Senate Majority Leader Chuck Schumer sent a strong signal to his Republican colleagues by defiantly telling them he still has “all intentions” to pass ambitious infrastructure legislation totaling nearly $5 trillion by the end of the summer.
The Democrat’s comments on the Senate floor come Thursday, a day after Republicans scrapped the smaller of the two spending packages in a procedural vote on Wednesday.
“As the majority leader, I intend to approve both major infrastructure packages — the bipartisan infrastructure framework and a budget resolution with reconciliation instructions — before we head off into the August recess,” Schumer said.
‘The Senate continues to work on both tracks of infrastructure in order to realize them.’
Wednesday’s vote was a setback for Democrats pushing President Joe Biden’s ambitious legislative agenda.
The final vote was 49 for and 51 against. Not a single Republican voted for the $1.2 trillion package, including one of the senators working with Democrats to agree on a bipartisan bill.
Many of the Republican negotiators expressed concern about voting for a spending package they haven’t seen yet.
Schumer, who changed his vote to a no at the end, said he did it so that he could “reconsider the vote at a later date.”
Democratic Senate leader Chuck Schumer defended holding Wednesday’s procedural vote, saying it was time to move the legislative process forward
Democrats needed 10 Republican votes to reach the overwhelming majority of 60 senators to move the legislation forward.
The second spending package, which has no Republican backing, is Biden’s $3.5 trillion “human” infrastructure package of social programs, including free pre-K and community college, extended paid family and medical leave, environmental programs and immigration reform.
Passing the second bill through a process called fiscal reconciliation would mean Democrats would only need a simple majority — which they currently have in the Senate — to pass.
Republican Senator Mitt Romney is among lawmakers calling for the vote to be postponed until Monday to give them more time to negotiate.
Schumer said both bills are “essential to maximize our economic potential,” citing a report by economist Mark Zandi, who served as an adviser to Republican Senator John McCain.
And together they would give the economy a huge boost, ease inflationary pressures, create jobs, increase productivity and reduce income inequality, the Democratic leader said. “These are incredibly valuable goals.”
The bipartisan group working on the smaller bill said they expect to complete their work on Monday. Schumer could bring up the legislation again next week. He has said he wants it done by the time the Senate leaves during its August recess.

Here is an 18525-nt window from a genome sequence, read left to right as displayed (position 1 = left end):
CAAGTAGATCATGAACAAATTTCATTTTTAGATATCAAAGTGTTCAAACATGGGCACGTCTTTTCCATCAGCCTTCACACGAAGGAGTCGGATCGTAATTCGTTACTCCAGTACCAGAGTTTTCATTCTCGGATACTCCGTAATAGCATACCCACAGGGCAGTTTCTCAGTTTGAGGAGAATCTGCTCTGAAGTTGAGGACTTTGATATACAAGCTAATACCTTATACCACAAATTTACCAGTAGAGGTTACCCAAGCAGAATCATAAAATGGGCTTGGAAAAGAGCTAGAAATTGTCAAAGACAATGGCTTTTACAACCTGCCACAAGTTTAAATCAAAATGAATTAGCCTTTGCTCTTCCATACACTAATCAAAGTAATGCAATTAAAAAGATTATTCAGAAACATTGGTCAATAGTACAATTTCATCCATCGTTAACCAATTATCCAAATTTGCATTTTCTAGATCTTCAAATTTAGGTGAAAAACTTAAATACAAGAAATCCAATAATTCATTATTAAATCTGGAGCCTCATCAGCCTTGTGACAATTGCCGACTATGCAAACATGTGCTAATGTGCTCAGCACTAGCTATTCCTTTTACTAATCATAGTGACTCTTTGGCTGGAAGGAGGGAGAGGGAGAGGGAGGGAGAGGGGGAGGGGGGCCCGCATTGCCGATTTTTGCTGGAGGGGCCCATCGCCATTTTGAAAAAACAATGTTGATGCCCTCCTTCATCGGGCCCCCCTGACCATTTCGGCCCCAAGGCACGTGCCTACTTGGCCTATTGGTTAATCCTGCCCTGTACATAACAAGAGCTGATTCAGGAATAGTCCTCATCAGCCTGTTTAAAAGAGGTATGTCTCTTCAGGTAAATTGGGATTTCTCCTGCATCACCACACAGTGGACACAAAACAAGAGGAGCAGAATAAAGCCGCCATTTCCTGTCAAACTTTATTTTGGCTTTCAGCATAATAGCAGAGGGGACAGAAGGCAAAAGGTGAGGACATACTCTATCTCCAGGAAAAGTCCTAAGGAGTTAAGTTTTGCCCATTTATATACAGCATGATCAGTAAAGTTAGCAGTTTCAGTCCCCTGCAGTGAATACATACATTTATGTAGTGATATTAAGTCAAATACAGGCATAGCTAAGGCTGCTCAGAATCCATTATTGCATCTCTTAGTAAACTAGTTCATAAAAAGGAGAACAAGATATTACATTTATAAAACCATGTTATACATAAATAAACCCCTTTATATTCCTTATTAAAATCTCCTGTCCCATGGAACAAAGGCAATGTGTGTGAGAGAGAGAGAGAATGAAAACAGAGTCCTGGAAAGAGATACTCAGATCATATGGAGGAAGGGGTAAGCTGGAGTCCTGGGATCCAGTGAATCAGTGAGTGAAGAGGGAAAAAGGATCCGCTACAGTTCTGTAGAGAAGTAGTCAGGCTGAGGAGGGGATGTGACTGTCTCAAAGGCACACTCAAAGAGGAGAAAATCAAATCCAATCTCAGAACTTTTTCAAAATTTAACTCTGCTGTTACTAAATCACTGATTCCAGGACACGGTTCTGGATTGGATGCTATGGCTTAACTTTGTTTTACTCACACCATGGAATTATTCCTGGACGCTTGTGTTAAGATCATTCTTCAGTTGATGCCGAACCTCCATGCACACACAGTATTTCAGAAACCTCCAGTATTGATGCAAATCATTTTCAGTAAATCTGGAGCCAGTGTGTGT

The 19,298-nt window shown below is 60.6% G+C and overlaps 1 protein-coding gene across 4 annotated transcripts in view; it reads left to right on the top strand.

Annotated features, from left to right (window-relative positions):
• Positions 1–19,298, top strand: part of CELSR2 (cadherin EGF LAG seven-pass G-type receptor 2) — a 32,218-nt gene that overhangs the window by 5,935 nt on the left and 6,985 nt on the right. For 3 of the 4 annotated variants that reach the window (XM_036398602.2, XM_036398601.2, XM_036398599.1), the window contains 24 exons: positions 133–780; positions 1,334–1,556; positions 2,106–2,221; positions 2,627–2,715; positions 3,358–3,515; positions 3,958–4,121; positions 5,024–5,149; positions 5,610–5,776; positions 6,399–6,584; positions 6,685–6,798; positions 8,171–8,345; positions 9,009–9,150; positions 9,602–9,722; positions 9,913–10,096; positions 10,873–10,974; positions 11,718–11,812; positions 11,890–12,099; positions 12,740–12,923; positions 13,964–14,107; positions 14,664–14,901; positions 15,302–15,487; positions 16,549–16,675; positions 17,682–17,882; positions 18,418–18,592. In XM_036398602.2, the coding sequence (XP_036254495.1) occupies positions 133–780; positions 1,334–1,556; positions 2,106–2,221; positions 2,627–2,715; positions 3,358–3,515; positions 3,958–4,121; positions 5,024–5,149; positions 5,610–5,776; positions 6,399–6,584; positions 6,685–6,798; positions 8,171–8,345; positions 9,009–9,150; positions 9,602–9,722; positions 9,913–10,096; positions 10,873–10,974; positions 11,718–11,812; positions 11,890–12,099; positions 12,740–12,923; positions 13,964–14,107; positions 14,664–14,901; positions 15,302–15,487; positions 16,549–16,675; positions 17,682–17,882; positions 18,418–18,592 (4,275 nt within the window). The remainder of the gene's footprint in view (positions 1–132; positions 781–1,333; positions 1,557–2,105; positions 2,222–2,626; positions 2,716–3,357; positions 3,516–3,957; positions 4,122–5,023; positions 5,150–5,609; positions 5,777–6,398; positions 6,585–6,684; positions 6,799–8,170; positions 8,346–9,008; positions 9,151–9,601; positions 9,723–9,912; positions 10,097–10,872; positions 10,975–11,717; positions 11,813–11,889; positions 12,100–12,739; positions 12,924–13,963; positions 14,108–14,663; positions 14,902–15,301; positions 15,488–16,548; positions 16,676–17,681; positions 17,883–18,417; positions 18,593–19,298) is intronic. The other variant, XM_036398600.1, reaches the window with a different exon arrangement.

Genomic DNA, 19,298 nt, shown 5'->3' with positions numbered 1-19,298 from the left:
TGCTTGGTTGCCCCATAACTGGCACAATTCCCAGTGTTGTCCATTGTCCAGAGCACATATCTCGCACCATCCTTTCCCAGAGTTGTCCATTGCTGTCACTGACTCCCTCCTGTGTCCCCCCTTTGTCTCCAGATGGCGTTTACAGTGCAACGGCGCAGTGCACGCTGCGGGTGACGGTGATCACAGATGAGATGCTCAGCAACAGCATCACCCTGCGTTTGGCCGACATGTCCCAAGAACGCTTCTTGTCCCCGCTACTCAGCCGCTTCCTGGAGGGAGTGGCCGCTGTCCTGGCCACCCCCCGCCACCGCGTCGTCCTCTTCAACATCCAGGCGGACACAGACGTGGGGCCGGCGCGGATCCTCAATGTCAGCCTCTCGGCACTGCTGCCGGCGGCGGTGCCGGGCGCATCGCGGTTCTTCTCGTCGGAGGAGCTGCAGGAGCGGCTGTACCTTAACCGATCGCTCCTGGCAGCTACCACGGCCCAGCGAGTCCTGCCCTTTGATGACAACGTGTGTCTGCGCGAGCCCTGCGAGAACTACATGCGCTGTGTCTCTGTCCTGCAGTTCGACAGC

Senator Mitch McConnell called Wednesday’s vote a ‘stunt’ and accused Schumer of ‘playing games’
On Thursday, Senate GOP leader Mitch McConnell accused Schumer of “playing games” by scheduling the vote.
“Today, that Democratic leader appears to be counting on a vote that he knows will fail,” McConnell said in comments on the Senate floor. ‘It will fail. Here we usually write the bills before voting on them. That’s the custom.’
Republicans have complained that they won’t vote for a bill until it’s written. The bipartisan group negotiating the measure — which will fund traditional infrastructure projects such as roads, bridges and waterways — is finalizing the details of the legislation and how it will be paid for.
“This stunt is going to fail,” McConnell said, asking “who’s playing games?”
Democrats appeared to receive another blow in their efforts to evade Republican opposition when Biden opposed the abolition of the filibuster at a CNN town hall in Ohio Wednesday night.
He warned that this “would throw the whole Congress into chaos” where “nothing at all would be done.”
Biden said eliminating the filibuster would throw Congress into “chaos” and distract from passing other items on Democrats’ agendas
Biden urged Senate to focus on passing bipartisan suffrage bill instead
Biden admitted the “abuse” of the filibuster was “overwhelming,” but instead of putting an end to it, he suggested bringing back the strict standards of running a filibuster that were common when he was nearly 50. was first elected years ago.
“If you were to filibuster, you had to stand on the floor and hold the floor,” Biden said. “There were significantly fewer filibusters back then – in the middle of the civil rights movement.”
Biden suggested that the Senate shift its focus to passing bipartisan suffrage legislation along with Republicans who “know better than this.”
“What I don’t want to do now is get involved in the discussion about whether this is all about the filibuster,” he said.